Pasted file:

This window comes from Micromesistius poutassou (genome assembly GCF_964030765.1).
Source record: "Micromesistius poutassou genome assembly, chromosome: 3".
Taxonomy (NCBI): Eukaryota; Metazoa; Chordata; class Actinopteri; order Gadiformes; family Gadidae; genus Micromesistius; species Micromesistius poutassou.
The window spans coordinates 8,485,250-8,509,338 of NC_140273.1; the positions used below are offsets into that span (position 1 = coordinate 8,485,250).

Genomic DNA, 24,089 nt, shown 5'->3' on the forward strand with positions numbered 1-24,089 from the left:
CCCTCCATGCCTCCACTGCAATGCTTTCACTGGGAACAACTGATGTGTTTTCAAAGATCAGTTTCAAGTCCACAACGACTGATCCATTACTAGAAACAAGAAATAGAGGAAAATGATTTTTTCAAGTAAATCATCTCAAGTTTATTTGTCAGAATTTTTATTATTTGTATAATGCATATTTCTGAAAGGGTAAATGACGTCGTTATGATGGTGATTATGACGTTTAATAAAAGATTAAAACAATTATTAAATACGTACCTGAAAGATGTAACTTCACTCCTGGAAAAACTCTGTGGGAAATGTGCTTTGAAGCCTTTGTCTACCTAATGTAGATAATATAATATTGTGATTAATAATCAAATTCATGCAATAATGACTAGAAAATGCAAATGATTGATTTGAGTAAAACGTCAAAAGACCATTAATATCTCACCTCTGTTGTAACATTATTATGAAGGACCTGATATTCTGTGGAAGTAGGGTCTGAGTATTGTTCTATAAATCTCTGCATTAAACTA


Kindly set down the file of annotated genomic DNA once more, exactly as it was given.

This window comes from Micromesistius poutassou (genome assembly GCF_964030765.1).
Source record: "Micromesistius poutassou genome assembly, chromosome: 3".
Taxonomy (NCBI): Eukaryota; Metazoa; Chordata; class Actinopteri; order Gadiformes; family Gadidae; genus Micromesistius; species Micromesistius poutassou.
The window spans coordinates 8,485,250-8,509,338 of NC_140273.1; the positions used below are offsets into that span (position 1 = coordinate 8,485,250).

Genomic DNA, 24,089 nt, shown 5'->3' on the forward strand with positions numbered 1-24,089 from the left:
CCCTCCATGCCTCCACTGCAATGCTTTCACTGGGAACAACTGATGTGTTTTCAAAGATCAGTTTCAAGTCCACAACGACTGATCCATTACTAGAAACAAGAAATAGAGGAAAATGATTTTTTCAAGTAAATCATCTCAAGTTTATTTGTCAGAATTTTTATTATTTGTATAATGCATATTTCTGAAAGGGTAAATGACGTCGTTATGATGGTGATTATGACGTTTAATAAAAGATTAAAACAATTATTAAATACGTACCTGAAAGATGTAACTTCACTCCTGGAAAAACTCTGTGGGAAATGTGCTTTGAAGCCTTTGTCTACCTAATGTAGATAATATAATATTGTGATTAATAATCAAATTCATGCAATAATGACTAGAAAATGCAAATGATTGATTTGAGTAAAACGTCAAAAGACCATTAATATCTCACCTCTGTTGTAACATTATTATGAAGGACCTGATATTCTGTGGAAGTAGGGTCTGAGTATTGTTCTATAAATCTCTGCATTAAACTA